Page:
I've kept this post in reserve because 1) I didn't want to show how lame I am since my readers reader thinks I'm somewhat cool and 2) I didn't want to have to point out to the pros in the NBA how they should be shooting, and thinking about shooting, those precious baskets that win games. But after last night's Game Three of the 2008 NBA Finals I felt the time had come for me to do a little schooling.
I grew up playing basketball in a relatively competitive town. Our teams were good at just about everything. So when I finally had the privilege of playing in high school (I'm sure I made the team simply because I only puked once during the tryout drills and said puke actually made it into one of four designated buckets at the corners of the court AND only my left leg gave out during the extended wall squats AND my dad, at some point, weighed 367 lbs when he went to go sign his pro wrestling papers - Gorilla Bo Joe - and was super athletic and the whole town had some kind of fear AND I didn't know how to shut up so I was always yelling encouraging things, even to those girls who didn't make it to the buckets *inhale breath* AND I showed promise under the boards but I'll take it away from this extended sidebar now and get back on topic) I also had the, um, oh, um, privilege of having a tough coach. Well, he wasn't exactly my coach because I was on the freshman squad and he was the varsity coach but he was one of those guys who watched us all, all the time. Well this coach didn't like my free throws. Nope, not one bit. To tell the truth, I didn't either b/c I never made any. Really. I could box out, get rebounds, throw the ball back up court or, offensively, put the ball back up and in and draw the foul. But I could never make my free throws.
As my free throws got worse, my jumpers got worse. My morale, confidence and desire were hitting the skids. Until the day that coach grabbed a hoop and told me to wear it while running lap after lap and proclaiming loudly, "I CAN GET THE LITTLE BALL IN THE BIG HOLE."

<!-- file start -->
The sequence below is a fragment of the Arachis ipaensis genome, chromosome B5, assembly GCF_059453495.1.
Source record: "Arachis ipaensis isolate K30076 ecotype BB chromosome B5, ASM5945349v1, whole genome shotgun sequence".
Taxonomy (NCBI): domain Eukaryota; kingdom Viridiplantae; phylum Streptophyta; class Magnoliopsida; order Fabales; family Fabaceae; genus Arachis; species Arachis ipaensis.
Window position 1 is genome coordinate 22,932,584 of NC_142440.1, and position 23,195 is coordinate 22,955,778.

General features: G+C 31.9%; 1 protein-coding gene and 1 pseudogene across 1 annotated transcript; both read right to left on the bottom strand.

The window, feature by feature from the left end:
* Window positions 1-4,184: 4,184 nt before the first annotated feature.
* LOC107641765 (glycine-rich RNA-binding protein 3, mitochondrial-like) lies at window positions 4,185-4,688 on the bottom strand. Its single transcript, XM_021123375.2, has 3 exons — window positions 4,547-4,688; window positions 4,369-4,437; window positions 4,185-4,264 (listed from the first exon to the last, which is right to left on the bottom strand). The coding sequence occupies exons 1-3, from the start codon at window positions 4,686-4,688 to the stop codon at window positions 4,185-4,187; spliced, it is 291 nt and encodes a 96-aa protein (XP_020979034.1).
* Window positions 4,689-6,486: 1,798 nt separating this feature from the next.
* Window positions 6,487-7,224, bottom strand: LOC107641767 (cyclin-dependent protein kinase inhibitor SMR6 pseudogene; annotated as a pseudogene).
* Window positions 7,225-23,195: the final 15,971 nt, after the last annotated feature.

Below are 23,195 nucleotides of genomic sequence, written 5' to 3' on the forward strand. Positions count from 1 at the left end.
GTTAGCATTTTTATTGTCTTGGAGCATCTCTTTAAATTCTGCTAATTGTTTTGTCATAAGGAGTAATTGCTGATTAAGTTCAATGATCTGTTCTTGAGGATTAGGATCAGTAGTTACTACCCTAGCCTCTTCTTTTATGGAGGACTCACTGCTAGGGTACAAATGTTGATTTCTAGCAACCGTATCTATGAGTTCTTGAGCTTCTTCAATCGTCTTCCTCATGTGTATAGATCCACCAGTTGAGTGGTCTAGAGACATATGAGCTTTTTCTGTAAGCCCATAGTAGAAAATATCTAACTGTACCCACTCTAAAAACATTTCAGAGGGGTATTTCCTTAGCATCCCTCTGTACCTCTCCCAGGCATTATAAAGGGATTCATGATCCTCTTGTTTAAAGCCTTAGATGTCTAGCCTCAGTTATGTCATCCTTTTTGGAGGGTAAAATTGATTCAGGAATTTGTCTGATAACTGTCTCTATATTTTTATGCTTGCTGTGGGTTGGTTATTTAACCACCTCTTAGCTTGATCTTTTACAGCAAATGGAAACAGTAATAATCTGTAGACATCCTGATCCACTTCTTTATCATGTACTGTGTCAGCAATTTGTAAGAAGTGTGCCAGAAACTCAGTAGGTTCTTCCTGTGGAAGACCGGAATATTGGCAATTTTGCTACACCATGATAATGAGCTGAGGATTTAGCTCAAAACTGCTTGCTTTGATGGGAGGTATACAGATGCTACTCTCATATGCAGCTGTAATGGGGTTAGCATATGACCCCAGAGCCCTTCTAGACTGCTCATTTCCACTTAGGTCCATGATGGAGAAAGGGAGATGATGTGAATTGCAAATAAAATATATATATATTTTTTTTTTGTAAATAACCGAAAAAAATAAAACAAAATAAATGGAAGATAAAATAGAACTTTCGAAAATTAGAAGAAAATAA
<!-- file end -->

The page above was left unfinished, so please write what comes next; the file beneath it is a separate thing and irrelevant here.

So I ran those laps. Day after day after day*. Always with a smile and always in a loud voice. Here I am at 14 years old running my laps:
There have been several games over the season, particularly during the playoffs and again last night during Game Three, where I had flashbacks to these laps around the court. I'm not saying this particular tactic would work in the NBA and, just to prove that I still had it in me, I ran the neighborhood this morning with the 'ole hoop around my waist. This being nearly *gulp* 20 years later, however, and seeing as I'm carrying around my Playoff Pounds (come on now, I can't be the only one with added playoff poundage happening), I was able to run with my hands in the air and the hoop nestled on my hips.
It got me psyched up to play a little ball on my return so I shot around then went for some dunks. I'm glad to say I still have it in me.
My hang time is still so great that I have time to turn and smile at the camera.
Oh, sorry. I digress. My whole point here is that there is a severe mental factor to basketball. Our boys KG and Pierce have to not let last night's horror show of shots haunt them. Instead, they have to remember that they can indeed get the little ball in the big hole and bring it home.
In other Balcony Gal NBA news, I decided to sneak up on David Stern to ask him a few questions about this reffing thing and what he feels about the fact that anyone who loves the NBA thinks it's time for him to go. His response was pure David Stern:
I'm sure I'm not the only lover of hoops who wanted to gather the neighborhood kids, hand them a bunch of random things like apples and paint brushes and eggs and crayons and toy phones and frogs to throw them at Stern:
I'm just saying my two Balcony Cents and thinking out loud that the NBA needs a new leader. I'm available but I'll need a little help and I'm pretty biased. If you're interested in starting a petition to get Stern out and a new person in, because, you know, these sorts of things really work, really, trust me, add your comments in the comment section. Even if you sign in anonymously it could help things along.
Meanwhile, GO CELTICS!
*Just for this particular season. Then I developed such a disslike of that coach and his tactics and a complete insecurity that I never wanted to be on his team so I turned to other extra curricular activities. Until college when I got gleefully back in the game. But that's a story for another time.